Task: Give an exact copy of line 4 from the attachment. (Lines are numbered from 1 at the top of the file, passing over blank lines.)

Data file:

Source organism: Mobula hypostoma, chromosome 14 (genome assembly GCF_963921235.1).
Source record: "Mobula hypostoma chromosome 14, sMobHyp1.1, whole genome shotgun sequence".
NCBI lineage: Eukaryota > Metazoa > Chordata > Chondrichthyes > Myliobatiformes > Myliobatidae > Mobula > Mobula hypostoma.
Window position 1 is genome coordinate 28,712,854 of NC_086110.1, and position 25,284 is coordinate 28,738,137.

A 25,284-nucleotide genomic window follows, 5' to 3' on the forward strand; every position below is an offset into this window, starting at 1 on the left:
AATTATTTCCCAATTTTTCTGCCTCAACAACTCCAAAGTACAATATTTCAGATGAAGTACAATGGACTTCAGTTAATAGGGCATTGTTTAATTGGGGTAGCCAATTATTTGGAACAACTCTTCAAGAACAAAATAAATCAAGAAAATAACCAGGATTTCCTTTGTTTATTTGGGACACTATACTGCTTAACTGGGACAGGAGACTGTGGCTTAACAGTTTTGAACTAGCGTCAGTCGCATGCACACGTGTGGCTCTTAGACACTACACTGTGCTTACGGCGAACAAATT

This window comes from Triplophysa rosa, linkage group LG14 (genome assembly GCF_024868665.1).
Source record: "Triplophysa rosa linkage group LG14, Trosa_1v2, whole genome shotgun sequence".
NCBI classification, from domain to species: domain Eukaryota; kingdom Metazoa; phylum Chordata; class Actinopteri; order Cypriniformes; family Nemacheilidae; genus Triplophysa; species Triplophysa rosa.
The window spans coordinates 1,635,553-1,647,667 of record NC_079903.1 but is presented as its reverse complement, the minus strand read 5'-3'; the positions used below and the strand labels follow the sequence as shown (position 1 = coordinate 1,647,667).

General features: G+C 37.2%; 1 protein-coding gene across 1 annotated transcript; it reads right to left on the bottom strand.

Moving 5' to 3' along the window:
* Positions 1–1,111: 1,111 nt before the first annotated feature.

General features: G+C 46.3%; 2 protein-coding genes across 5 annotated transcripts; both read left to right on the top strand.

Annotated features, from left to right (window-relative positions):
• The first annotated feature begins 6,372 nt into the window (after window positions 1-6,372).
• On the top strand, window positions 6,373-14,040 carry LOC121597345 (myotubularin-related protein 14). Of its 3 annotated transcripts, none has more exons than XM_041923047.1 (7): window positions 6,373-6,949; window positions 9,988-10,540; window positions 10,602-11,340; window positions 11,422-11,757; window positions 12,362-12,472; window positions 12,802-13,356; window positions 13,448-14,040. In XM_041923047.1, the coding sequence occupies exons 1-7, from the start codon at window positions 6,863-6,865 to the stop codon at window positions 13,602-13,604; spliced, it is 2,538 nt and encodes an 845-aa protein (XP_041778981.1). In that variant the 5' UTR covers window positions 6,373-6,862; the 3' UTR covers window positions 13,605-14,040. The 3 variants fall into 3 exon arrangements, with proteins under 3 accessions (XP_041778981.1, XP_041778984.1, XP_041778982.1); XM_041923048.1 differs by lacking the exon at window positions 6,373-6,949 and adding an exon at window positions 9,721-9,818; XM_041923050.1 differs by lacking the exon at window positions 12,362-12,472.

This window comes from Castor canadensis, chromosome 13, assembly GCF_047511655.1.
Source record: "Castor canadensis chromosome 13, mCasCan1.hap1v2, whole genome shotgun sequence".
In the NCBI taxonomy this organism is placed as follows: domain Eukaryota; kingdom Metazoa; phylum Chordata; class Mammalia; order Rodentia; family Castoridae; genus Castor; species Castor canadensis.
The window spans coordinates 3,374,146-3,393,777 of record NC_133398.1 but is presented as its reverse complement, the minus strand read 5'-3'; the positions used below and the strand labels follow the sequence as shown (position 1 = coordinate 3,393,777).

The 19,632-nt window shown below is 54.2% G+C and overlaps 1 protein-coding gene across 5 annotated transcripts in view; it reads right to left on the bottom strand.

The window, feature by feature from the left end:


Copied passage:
Window position 1 is genome coordinate 28,712,854 of NC_086110.1, and position 25,284 is coordinate 28,738,137.